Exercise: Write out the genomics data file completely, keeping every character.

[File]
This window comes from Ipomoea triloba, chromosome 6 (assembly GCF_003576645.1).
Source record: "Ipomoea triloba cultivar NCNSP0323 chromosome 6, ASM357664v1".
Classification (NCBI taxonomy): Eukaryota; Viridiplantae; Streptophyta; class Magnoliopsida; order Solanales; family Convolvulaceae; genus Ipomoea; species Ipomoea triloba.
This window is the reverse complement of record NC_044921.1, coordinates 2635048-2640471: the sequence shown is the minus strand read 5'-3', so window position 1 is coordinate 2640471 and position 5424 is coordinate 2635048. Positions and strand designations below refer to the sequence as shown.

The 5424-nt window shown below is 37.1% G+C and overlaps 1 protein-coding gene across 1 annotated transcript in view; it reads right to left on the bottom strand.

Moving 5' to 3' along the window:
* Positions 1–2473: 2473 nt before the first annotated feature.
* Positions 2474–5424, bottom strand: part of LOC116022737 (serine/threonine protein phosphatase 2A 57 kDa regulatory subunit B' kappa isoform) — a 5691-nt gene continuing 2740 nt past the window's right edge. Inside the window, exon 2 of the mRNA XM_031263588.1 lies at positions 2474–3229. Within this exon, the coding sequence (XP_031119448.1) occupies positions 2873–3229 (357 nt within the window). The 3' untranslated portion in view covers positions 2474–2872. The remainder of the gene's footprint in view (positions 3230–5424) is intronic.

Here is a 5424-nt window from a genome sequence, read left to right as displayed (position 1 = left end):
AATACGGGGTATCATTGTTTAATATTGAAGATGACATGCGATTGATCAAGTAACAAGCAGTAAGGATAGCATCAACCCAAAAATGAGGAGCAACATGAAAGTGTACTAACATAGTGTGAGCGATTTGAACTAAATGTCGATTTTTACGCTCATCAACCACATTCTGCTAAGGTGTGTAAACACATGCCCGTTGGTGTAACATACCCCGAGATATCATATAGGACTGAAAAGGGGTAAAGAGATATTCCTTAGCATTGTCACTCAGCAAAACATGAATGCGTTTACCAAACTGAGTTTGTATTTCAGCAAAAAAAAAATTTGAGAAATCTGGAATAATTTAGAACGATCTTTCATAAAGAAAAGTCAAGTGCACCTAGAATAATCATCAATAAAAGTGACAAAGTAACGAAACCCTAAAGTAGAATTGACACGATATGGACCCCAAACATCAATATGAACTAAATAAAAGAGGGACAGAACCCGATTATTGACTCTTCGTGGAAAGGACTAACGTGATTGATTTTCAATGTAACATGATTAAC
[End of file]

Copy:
This window comes from Ipomoea triloba, chromosome 6 (assembly GCF_003576645.1).
Source record: "Ipomoea triloba cultivar NCNSP0323 chromosome 6, ASM357664v1".
Classification (NCBI taxonomy): Eukaryota; Viridiplantae; Streptophyta; class Magnoliopsida; order Solanales; family Convolvulaceae; genus Ipomoea; species Ipomoea triloba.
This window is the reverse complement of record NC_044921.1, coordinates 2635048-2640471: the sequence shown is the minus strand read 5'-3', so window position 1 is coordinate 2640471 and position 5424 is coordinate 2635048. Positions and strand designations below refer to the sequence as shown.

The 5424-nt window shown below is 37.1% G+C and overlaps 1 protein-coding gene across 1 annotated transcript in view; it reads right to left on the bottom strand.

Moving 5' to 3' along the window:
* Positions 1–2473: 2473 nt before the first annotated feature.
* Positions 2474–5424, bottom strand: part of LOC116022737 (serine/threonine protein phosphatase 2A 57 kDa regulatory subunit B' kappa isoform) — a 5691-nt gene continuing 2740 nt past the window's right edge. Inside the window, exon 2 of the mRNA XM_031263588.1 lies at positions 2474–3229. Within this exon, the coding sequence (XP_031119448.1) occupies positions 2873–3229 (357 nt within the window). The 3' untranslated portion in view covers positions 2474–2872. The remainder of the gene's footprint in view (positions 3230–5424) is intronic.

Here is a 5424-nt window from a genome sequence, read left to right as displayed (position 1 = left end):
AATACGGGGTATCATTGTTTAATATTGAAGATGACATGCGATTGATCAAGTAACAAGCAGTAAGGATAGCATCAACCCAAAAATGAGGAGCAACATGAAAGTGTACTAACATAGTGTGAGCGATTTGAACTAAATGTCGATTTTTACGCTCATCAACCACATTCTGCTAAGGTGTGTAAACACATGCCCGTTGGTGTAACATACCCCGAGATATCATATAGGACTGAAAAGGGGTAAAGAGATATTCCTTAGCATTGTCACTCAGCAAAACATGAATGCGTTTACCAAACTGAGTTTGTATTTCAGCAAAAAAAAAATTTGAGAAATCTGGAATAATTTAGAACGATCTTTCATAAAGAAAAGTCAAGTGCACCTAGAATAATCATCAATAAAAGTGACAAAGTAACGAAACCCTAAAGTAGAATTGACACGATATGGACCCCAAACATCAATATGAACTAAATAAAAGAGGGACAGAACCCGATTATTGACTCTTCGTGGAAAGGACTAACGTGATTGATTTTCAATGTAACATGATTAAC